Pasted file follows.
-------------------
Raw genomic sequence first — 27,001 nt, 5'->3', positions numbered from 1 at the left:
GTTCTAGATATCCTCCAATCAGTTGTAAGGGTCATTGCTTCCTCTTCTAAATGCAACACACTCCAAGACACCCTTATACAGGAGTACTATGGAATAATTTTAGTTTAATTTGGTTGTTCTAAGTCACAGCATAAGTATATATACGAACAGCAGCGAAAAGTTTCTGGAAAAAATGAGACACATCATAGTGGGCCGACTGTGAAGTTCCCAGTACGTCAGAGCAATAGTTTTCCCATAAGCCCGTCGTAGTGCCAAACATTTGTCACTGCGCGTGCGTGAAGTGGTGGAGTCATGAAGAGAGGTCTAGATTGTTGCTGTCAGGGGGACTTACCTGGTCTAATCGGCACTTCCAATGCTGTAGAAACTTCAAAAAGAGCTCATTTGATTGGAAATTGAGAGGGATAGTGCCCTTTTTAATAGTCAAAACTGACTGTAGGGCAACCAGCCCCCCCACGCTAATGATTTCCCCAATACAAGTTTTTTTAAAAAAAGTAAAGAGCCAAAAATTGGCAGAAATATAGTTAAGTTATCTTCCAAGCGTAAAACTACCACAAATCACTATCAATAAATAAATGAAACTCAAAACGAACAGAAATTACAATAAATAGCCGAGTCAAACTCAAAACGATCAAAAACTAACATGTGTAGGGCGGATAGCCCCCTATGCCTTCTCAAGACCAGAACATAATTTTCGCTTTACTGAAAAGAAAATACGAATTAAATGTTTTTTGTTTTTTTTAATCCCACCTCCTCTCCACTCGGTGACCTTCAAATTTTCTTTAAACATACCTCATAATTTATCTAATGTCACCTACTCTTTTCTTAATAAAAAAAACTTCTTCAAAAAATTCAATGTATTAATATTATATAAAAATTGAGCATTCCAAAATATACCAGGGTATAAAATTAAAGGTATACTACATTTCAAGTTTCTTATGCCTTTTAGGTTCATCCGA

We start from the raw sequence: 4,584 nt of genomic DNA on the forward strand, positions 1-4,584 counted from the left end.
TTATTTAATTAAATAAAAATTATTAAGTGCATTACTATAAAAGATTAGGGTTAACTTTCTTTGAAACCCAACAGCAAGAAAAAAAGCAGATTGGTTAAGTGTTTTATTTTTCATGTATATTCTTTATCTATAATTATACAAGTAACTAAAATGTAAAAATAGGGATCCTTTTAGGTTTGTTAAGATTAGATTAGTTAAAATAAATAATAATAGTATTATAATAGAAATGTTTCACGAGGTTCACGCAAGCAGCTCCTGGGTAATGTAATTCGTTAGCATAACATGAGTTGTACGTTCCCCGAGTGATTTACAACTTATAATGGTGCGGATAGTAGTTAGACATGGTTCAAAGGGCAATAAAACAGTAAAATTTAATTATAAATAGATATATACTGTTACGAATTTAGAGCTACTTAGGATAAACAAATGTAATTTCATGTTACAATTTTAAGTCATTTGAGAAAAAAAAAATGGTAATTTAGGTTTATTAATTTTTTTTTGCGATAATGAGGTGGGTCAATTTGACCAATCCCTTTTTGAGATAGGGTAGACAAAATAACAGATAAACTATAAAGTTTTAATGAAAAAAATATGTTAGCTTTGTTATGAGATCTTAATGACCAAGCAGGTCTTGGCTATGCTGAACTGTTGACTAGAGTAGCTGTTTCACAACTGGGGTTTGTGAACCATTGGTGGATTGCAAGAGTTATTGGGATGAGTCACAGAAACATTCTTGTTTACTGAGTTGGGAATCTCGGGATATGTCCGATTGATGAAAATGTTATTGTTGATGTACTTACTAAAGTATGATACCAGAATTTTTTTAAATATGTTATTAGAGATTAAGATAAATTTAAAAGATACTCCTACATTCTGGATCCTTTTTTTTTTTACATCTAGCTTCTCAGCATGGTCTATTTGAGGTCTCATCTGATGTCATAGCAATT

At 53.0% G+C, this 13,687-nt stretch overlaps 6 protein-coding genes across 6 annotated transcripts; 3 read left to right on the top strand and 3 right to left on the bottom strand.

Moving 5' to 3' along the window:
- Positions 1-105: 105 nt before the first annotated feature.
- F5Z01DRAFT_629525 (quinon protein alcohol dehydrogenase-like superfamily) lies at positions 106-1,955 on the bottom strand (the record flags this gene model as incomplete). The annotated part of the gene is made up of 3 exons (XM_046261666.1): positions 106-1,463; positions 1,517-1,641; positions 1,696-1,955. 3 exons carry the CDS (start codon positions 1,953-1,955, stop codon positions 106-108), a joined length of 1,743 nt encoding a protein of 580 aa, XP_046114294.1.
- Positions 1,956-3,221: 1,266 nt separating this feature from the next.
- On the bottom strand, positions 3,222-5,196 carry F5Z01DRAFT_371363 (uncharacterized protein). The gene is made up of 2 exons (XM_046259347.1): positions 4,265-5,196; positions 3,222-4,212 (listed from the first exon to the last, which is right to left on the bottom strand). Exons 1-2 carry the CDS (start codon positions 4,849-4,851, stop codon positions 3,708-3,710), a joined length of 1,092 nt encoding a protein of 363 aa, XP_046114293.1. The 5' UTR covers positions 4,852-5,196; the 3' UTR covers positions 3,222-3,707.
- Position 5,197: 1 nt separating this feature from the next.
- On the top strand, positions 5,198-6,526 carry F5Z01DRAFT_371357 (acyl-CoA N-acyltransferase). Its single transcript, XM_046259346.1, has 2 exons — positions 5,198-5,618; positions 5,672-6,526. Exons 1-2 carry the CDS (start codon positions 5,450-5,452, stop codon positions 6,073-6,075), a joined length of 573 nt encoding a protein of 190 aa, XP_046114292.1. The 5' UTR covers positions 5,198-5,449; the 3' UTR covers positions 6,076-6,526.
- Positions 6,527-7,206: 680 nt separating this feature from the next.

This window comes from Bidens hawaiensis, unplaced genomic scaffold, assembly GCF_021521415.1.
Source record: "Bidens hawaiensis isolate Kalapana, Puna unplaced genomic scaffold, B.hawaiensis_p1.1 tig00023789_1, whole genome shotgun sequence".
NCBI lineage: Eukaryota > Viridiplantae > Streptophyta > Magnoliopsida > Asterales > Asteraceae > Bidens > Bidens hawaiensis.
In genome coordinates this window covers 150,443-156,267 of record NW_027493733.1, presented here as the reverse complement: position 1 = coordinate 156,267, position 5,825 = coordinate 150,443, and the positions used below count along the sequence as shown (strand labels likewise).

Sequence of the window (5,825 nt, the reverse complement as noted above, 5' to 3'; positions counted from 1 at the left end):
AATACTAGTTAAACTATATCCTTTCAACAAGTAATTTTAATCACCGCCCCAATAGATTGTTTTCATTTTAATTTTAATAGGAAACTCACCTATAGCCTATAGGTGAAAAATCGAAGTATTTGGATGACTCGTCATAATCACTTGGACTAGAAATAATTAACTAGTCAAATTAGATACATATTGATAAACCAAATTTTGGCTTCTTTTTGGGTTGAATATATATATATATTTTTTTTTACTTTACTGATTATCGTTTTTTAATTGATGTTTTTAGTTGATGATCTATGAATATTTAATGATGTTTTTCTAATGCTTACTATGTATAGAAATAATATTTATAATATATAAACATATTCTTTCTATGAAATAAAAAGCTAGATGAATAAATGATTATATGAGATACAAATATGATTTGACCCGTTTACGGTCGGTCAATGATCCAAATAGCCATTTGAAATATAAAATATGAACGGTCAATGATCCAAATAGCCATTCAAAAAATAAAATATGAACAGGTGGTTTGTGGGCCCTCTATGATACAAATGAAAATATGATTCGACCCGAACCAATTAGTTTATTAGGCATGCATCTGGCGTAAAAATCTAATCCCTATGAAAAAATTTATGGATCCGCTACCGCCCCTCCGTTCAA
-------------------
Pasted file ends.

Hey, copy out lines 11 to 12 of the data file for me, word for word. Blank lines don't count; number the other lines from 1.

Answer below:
- Position 5,197: 1 nt separating this feature from the next.
- On the top strand, positions 5,198-6,526 carry F5Z01DRAFT_371357 (acyl-CoA N-acyltransferase). Its single transcript, XM_046259346.1, has 2 exons — positions 5,198-5,618; positions 5,672-6,526. Exons 1-2 carry the CDS (start codon positions 5,450-5,452, stop codon positions 6,073-6,075), a joined length of 573 nt encoding a protein of 190 aa, XP_046114292.1. The 5' UTR covers positions 5,198-5,449; the 3' UTR covers positions 6,076-6,526.